Singer: July in the garden
Special to The Union
Spending as much time as possible in my edible garden this month is the highest priority. Frequently this summer gardening connection is shared with visitors who are delighted to eat raspberries and young beans, marvel at the quail damage, and help carry the harvest to the kitchen.
The garden is beautiful and bountiful this year. It seems that I have had more time to tend it day to day.
Maybe I’ll even catch up with weeding and controlling the wild edges.
Observing closely and lingering to appreciate the healthy abundance fills the early morning hours. Each day I can assess the needs of individual plants.
In past summers, busy with writing and family visits, the garden at this time has been irrigated every four days. But so far, this summer is hot!
Lettuce and other greens need more frequent watering. I have often given them irrigation in between the regular schedule.
Heavily mulched with decomposing wheat straw, the beans, peppers, kale and summer squash are doing well on the four-day schedule.
Tomatoes are over seven feet tall and loaded with fruit, which began ripening in late June. These plants really do not need irrigation more than once a week, and soon they will need less than that. There’s a strong advantage to growing in the ground rather than in containers.
Testing cultivars of kale for summer production, I am not disappointed. Perhaps not as sweet as after a fall frost, they still have excellent flavor grown under 30 percent shade cloth.
I’m growing Renee’s Garden ‘Wild garden frills,’ a delicate heirloom Russian kale, and triple-curled ‘Dutch Darkibor.’ Both produce sweet young leaves for salads and larger for steamed kale.
Of course the “secret” is very fertile soil. And yet I wonder if it isn’t also the supplemental use this year of Sustane 4-6-4.
When plants are healthy, the edible portion tastes better. This is the first summer I have used this organic fertilizer with all my edible crops, and I am very pleased.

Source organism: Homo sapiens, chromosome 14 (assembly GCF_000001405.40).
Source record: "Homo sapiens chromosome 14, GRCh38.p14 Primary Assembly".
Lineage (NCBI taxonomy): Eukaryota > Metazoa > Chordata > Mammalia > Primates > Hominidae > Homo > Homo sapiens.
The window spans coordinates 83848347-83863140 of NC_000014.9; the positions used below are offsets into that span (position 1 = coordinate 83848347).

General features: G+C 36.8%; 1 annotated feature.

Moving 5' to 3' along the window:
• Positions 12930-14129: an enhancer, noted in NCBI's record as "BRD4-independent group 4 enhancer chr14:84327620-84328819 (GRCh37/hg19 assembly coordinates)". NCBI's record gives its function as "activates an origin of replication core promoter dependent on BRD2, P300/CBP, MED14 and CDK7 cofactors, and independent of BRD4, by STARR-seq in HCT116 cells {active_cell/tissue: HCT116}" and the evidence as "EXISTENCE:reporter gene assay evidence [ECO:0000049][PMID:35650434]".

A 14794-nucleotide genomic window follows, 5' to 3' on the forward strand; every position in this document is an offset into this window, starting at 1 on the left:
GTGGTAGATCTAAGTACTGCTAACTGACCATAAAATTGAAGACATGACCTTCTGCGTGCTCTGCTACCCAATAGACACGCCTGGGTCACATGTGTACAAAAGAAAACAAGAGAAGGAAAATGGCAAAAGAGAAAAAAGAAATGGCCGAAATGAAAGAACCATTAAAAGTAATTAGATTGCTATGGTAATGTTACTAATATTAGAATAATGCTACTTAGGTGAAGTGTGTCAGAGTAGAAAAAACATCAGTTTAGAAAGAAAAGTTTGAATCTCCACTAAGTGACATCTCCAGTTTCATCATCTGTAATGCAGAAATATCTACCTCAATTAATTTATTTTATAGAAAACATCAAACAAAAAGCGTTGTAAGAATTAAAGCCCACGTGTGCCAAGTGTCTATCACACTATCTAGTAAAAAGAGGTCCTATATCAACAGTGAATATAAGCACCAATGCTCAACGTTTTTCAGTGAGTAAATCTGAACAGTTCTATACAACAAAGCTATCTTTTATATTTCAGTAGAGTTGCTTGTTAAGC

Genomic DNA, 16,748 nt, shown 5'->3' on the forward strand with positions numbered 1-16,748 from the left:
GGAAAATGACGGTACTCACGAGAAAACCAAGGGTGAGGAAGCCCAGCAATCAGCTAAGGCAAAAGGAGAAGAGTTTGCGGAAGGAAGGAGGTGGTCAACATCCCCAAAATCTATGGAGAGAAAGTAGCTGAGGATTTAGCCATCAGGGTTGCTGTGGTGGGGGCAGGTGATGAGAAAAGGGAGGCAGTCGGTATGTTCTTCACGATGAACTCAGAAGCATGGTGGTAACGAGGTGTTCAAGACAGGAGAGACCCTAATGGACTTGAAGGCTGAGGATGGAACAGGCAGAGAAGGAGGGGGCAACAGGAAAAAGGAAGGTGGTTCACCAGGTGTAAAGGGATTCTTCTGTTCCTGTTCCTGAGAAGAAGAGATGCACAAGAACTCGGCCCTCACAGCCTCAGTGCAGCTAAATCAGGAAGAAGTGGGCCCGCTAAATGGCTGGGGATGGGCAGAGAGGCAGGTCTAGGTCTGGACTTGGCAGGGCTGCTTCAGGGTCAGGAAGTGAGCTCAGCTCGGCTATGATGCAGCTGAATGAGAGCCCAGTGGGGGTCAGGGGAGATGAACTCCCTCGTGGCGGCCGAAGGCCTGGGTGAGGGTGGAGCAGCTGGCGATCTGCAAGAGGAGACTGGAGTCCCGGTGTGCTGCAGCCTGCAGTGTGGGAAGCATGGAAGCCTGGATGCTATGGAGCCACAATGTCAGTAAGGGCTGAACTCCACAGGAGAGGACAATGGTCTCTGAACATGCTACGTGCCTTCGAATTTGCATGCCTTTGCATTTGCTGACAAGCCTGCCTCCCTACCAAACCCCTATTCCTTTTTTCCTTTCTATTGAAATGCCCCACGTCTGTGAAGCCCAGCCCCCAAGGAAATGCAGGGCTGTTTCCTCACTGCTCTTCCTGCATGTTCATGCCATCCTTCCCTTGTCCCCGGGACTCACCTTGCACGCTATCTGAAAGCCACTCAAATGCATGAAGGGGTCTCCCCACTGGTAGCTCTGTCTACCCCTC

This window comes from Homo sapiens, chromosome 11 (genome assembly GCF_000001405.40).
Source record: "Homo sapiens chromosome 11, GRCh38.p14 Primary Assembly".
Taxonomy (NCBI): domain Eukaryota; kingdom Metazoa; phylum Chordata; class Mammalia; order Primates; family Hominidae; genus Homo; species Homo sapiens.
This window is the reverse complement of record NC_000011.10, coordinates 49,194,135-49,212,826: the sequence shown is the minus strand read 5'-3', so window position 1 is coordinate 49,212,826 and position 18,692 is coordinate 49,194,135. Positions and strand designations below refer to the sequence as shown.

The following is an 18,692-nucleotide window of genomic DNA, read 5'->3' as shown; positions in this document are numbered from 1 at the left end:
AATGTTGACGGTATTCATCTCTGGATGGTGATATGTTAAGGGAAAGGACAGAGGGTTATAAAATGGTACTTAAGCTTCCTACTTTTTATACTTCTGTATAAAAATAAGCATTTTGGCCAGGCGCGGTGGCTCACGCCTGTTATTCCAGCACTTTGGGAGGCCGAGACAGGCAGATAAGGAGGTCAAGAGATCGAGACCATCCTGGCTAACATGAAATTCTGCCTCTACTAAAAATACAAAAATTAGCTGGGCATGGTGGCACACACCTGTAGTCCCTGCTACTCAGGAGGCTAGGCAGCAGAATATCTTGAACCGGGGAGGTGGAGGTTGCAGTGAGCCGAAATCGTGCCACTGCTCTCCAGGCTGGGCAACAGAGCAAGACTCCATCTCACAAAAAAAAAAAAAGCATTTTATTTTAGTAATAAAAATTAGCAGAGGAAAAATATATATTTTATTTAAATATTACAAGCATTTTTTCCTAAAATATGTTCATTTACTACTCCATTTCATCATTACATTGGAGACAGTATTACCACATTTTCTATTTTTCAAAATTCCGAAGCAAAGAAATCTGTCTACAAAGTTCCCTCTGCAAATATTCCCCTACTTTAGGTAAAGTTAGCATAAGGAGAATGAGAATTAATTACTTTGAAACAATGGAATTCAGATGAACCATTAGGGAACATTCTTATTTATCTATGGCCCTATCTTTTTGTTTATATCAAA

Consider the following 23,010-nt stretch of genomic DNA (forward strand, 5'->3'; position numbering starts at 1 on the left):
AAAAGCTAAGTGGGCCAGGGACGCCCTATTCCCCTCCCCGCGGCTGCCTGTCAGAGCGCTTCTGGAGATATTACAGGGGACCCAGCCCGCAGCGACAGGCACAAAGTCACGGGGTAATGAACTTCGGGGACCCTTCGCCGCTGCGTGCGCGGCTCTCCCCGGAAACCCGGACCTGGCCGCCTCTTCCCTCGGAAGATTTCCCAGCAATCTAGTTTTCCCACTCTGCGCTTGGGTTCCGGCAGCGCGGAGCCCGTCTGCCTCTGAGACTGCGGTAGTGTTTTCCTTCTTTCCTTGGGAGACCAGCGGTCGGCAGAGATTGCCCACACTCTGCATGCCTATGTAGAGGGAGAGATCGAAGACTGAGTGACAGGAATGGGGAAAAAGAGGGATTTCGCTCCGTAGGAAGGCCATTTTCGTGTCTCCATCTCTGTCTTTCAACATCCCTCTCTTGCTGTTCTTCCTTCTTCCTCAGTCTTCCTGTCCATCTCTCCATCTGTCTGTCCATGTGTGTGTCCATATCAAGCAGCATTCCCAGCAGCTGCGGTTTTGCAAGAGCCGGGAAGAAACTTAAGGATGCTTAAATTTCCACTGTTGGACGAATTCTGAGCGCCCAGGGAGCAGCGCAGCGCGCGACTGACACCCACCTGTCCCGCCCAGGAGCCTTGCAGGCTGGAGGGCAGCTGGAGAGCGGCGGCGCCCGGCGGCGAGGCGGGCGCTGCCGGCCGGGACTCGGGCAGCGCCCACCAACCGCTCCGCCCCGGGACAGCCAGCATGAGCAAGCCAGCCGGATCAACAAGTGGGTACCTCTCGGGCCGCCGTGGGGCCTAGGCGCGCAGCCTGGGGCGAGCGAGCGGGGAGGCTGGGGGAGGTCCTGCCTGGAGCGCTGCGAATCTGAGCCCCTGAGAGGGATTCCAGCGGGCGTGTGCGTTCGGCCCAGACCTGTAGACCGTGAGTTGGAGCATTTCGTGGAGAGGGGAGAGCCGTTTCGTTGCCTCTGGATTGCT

In spite of days of relentless heat, the garden looks great.
This week I mixed Sustane’s 4-6-4 compost tea to feed tomatillos that had volunteered in an area of poorer soil.
When I know the results I will report to readers and to Jami at Rare Earth, who suggested I try Sustane’s organic fertilizers.
I enjoyed using the old watering can, memories of my first summer job some 60 years ago, carrying water to my parents’ planting of fir trees for 25 cents an hour.
Cut flowers are picked in the early morning hours I enjoy in the garden. Conditioned in warm water, the Zinnia and Dahlia blossoms last more than a week.
Many of June’s perennial flowers have faded, but often the seedheads provide fall and winter interest.
The “rule of maintenance,” if there is such a thing, is to cut back faded flowers or foliage if it’s distracting you.
While my plan was to cut back the lavender soon, when I saw the goldfinches feasting on the seed, this maintenance was postponed.
However, young plants will benefit from being deadheaded as soon as flowers fade, so the plant can put its energy into growing, and surviving the heat with less water.
Oregano is a heavy bloomer in July and August, each species providing a progression of blooms attracting pollinators near my edible garden.
It isn’t far from the oregano to the vegetables that depend on an assortment of native bees and honeybees for fruit to form.
The bees don’t mind when I brush past them in the early hours. They will soon be with me in the vegetable garden when the squash blossoms open.
Carolyn has gardened organically in Nevada County since 1977. She will be teaching a class on “Habitat gardening” at Peaceful Valley Farm & Garden Supply in Grass Valley 9:30-11:30 a.m. Aug. 2. For details, http://www.carolynsingergardens.com. She is the author of the award-winning “The Seasoned Gardener, 5 decades of sustainable and practical garden wisdom”, and two volumes of “Deer in My Garden” (deer-resistant plants), available locally.
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